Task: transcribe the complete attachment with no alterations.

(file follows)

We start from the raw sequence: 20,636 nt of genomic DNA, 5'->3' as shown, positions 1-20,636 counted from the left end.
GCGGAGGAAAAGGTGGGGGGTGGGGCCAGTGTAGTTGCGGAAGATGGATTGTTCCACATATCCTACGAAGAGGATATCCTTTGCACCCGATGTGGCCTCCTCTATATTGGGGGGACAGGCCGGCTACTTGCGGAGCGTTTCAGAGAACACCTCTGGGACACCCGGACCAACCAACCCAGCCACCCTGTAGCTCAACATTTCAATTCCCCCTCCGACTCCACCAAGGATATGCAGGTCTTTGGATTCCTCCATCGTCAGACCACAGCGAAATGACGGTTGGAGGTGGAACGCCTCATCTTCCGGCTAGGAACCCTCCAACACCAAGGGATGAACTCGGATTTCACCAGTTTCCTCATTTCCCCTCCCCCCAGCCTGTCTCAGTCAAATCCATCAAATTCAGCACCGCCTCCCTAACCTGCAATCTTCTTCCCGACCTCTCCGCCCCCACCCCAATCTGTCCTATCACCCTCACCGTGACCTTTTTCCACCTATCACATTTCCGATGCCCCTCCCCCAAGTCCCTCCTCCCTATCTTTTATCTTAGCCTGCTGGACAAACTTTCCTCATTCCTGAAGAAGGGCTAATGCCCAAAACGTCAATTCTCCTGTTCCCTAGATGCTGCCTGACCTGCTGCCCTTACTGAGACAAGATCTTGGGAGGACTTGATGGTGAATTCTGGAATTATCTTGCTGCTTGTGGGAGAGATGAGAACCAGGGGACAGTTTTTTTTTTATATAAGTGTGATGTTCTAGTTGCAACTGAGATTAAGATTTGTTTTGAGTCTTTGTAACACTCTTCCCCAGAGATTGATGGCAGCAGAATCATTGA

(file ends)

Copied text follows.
We start from the raw sequence: 20,636 nt of genomic DNA, 5'->3' as shown, positions 1-20,636 counted from the left end.
GCGGAGGAAAAGGTGGGGGGTGGGGCCAGTGTAGTTGCGGAAGATGGATTGTTCCACATATCCTACGAAGAGGATATCCTTTGCACCCGATGTGGCCTCCTCTATATTGGGGGGACAGGCCGGCTACTTGCGGAGCGTTTCAGAGAACACCTCTGGGACACCCGGACCAACCAACCCAGCCACCCTGTAGCTCAACATTTCAATTCCCCCTCCGACTCCACCAAGGATATGCAGGTCTTTGGATTCCTCCATCGTCAGACCACAGCGAAATGACGGTTGGAGGTGGAACGCCTCATCTTCCGGCTAGGAACCCTCCAACACCAAGGGATGAACTCGGATTTCACCAGTTTCCTCATTTCCCCTCCCCCCAGCCTGTCTCAGTCAAATCCATCAAATTCAGCACCGCCTCCCTAACCTGCAATCTTCTTCCCGACCTCTCCGCCCCCACCCCAATCTGTCCTATCACCCTCACCGTGACCTTTTTCCACCTATCACATTTCCGATGCCCCTCCCCCAAGTCCCTCCTCCCTATCTTTTATCTTAGCCTGCTGGACAAACTTTCCTCATTCCTGAAGAAGGGCTAATGCCCAAAACGTCAATTCTCCTGTTCCCTAGATGCTGCCTGACCTGCTGCCCTTACTGAGACAAGATCTTGGGAGGACTTGATGGTGAATTCTGGAATTATCTTGCTGCTTGTGGGAGAGATGAGAACCAGGGGACAGTTTTTTTTTTATATAAGTGTGATGTTCTAGTTGCAACTGAGATTAAGATTTGTTTTGAGTCTTTGTAACACTCTTCCCCAGAGATTGATGGCAGCAGAATCATTGA